Me, Mental Health & an active lifestyle

So lets talk mental health and fitness. Before I start I would like to say that I am not mental health trained, I have no qualifications as a psychologist, psychiatrist, nurse or anything of the kind. This blog is based on my own experience and how living a healthy and active lifestyle has helped me.

Some will know and some will just be hearing for the first time that I, like many other people, have had mental health problems, I say ‘had’ lightly, I am still in the process of dealing with mine.

Depression, Anxiety, lack of motivation, Significant tiredness, alcohol or drug abuse, confusion, suicidal thoughts… the list goes on. Mental health is a crazily vast, you may not experience all symptoms but the ones you do have the ability to turn your life upside down.

I was medically discharged from the Army after 12 years service for Post Traumatic Stress disorder, Serving in Iraq & Afghanistan I returned and cracked on with my job. I was a Physical Training Instructor, and although they are much disliked in the army for the amount of pain they distribute to others, it’s a job where that you are looked up at by many.

I came back from Afghan with the Coldstream Guards and was posted to a training establishment, my job to get the new recruits fit ready for their Units. It was whilst I was at this job that the symptoms first started. Somewhat 18 months after returning from my tour.

It started off with little things like insomnia, waking up with sweats, getting frustrated as I couldn’t sleep. It was manageable at first as I was just a little tired throughout the days. But living off just a few hours sleep every night will eventually takes it toll on you. I started to drink to sleep, if I drank enough I would fall asleep and get more than a few hours, I may wake up hungover but ive slept right? Not exactly the quality of sleep is massively effected by alcohol having effects on our Rapid Eye Movement (REM) and melatonin.

Rapid eye movement is the second phase of our sleep in laymans terms, the deeper part of our sleep, Alcohol prolongs the onset of REM which doesn’t allow us to get a deep sleep.

Melatonin is a key facilitator of sleep and regulator of sleep-wake cycles. Alcohol diminishes the body clocks ability to respond to natural light cues and keep the body clock in sync.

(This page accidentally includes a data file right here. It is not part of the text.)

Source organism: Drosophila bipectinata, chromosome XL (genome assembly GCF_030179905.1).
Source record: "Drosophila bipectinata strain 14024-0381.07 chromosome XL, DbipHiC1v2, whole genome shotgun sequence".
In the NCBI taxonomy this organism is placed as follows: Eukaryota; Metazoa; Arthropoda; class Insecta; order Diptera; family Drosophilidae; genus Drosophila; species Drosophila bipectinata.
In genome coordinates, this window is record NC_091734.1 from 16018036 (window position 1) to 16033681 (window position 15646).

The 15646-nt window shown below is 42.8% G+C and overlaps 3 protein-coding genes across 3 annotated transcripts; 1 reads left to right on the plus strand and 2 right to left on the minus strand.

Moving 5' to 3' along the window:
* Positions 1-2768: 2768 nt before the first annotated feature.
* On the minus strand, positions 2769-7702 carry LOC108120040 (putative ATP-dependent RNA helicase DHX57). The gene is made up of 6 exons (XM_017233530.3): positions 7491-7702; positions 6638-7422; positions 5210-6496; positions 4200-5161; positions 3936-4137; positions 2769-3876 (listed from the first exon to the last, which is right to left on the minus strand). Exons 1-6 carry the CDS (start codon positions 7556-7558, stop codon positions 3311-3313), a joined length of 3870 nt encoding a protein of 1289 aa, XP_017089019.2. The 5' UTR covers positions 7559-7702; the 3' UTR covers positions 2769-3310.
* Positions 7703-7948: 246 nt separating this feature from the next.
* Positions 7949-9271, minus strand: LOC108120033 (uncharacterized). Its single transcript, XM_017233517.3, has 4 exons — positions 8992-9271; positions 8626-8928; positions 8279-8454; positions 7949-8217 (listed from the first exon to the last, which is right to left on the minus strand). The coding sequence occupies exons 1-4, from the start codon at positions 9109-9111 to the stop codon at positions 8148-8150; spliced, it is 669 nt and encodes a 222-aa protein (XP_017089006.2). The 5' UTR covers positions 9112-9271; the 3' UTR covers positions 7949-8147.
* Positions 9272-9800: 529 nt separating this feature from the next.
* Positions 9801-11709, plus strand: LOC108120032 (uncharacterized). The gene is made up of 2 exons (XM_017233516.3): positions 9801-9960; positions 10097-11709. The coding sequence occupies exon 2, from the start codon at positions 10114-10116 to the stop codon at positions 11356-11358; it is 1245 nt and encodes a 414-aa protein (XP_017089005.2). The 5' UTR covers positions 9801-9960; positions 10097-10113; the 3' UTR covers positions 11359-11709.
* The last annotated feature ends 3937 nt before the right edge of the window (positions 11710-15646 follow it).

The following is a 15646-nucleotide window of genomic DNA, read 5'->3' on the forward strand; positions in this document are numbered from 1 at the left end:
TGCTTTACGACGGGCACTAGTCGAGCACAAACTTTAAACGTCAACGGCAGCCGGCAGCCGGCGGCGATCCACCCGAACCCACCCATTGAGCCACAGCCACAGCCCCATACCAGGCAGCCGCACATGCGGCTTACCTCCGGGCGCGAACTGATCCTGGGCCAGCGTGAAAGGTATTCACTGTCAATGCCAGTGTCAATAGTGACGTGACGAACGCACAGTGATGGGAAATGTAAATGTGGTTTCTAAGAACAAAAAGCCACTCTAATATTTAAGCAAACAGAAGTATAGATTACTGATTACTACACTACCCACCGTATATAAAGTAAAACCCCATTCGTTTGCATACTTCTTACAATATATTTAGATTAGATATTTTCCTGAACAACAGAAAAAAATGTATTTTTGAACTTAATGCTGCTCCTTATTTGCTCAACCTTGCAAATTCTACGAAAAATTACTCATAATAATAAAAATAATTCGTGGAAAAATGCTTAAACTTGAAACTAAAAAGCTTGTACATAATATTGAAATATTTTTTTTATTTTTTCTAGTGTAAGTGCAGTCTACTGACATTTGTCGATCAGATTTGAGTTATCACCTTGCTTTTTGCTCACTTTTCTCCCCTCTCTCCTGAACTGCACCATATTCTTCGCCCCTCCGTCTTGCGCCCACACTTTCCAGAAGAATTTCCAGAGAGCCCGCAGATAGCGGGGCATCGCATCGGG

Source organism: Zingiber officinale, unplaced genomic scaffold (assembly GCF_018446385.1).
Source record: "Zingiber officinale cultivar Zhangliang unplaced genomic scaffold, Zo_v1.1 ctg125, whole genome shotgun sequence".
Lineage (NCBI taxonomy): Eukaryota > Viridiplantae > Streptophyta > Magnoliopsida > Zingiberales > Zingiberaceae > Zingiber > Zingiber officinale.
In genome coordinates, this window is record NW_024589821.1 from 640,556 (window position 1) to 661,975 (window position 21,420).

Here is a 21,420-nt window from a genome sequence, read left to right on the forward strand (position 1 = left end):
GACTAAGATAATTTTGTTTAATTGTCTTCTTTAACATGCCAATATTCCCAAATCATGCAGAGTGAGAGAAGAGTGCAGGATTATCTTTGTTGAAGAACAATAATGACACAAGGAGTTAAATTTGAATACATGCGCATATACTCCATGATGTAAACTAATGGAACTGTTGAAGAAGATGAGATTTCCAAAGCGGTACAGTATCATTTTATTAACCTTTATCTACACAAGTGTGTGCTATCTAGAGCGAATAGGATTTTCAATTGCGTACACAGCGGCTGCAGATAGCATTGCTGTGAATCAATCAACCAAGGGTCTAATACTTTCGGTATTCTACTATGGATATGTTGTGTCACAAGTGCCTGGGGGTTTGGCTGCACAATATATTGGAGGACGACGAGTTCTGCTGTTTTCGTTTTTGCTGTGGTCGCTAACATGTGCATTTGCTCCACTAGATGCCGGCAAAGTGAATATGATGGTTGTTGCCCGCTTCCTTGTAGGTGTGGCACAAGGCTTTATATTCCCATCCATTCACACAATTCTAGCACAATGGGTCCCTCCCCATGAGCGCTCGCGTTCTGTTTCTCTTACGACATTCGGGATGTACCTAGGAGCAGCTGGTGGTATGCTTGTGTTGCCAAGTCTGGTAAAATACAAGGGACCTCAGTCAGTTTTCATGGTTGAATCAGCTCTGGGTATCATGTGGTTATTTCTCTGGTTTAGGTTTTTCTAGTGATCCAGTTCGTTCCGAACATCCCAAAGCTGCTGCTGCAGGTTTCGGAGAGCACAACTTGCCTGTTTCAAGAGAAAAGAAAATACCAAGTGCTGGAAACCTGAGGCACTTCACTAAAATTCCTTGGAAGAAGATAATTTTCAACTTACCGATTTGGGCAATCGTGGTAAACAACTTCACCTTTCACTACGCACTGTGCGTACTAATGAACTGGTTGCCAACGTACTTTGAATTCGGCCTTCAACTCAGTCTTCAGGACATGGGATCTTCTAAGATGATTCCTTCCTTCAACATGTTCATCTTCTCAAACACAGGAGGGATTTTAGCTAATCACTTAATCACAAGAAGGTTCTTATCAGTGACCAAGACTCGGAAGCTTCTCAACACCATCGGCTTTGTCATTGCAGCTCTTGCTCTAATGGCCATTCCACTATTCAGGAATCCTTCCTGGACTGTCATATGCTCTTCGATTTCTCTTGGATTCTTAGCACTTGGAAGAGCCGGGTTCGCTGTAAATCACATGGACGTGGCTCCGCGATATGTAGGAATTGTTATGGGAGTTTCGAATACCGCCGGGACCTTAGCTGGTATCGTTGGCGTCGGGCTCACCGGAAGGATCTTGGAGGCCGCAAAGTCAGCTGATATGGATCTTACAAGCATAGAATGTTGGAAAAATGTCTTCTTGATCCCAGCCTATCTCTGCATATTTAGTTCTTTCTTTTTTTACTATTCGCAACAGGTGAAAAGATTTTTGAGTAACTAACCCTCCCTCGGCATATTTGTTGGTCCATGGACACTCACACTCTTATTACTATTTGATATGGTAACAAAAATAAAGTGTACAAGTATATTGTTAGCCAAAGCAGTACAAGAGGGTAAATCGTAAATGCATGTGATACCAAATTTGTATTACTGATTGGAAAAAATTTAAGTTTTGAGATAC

Next came the nightmares, I would wake up in states of shock, not knowing where I am, what was real and what wasn’t. it would take me a good 30 seconds to come back to reality, which in hindsight doesn’t seem a long time, but in that state of mind it felt forever.

The symptoms got worse, social anxiety, fear of combined spaces and too many people around, the ability to trust people and what they were saying, I thought everyone had something against me and questioned myself on why people were giving me something or asking me to go somewhere. But I was a soldier and I was in a job that others relied upon and looked up at, I couldn’t break. Many other people had been and done what I had done and seen what I had seen but they were fine, likewise people had it far worse than me and they are getting on perfectly normal. So I decided to hide it away and try to act like it didn’t bother me, … However I now created a second personality for myself, and as if dealing with one wasn’t hard enough, I now had to try and be 2 people.

Eventually after years the inevitable happened. Things got too much and I caved in on myself. I ended up in a psychiatric ward, locked away from anyone normal. Had the laces taken out my trainers, the tie taken off my dressing gown and surrounded by civilians who were also dealing with their own mental issues. I done mean to sound awful as everyone has their own problems but I felt like I didn’t feel I belonged in there with these people. I had people introduce themselves to me 10 times a day as they forgot who I was, not knowing they had seen me 30mins before, I had a women who sat next to me at dinner and poked my mash potato with her finger, I had people screaming, banging on doors, split personalities and more. I NEEDED to get away from there.

My training had massively diminished, I went from training everyday before all of this, weighing 85kg with very little bodyfat and a lot of muscle mass, to weighing under 70kg, looking ill, gaunt in the face, I needed to get back.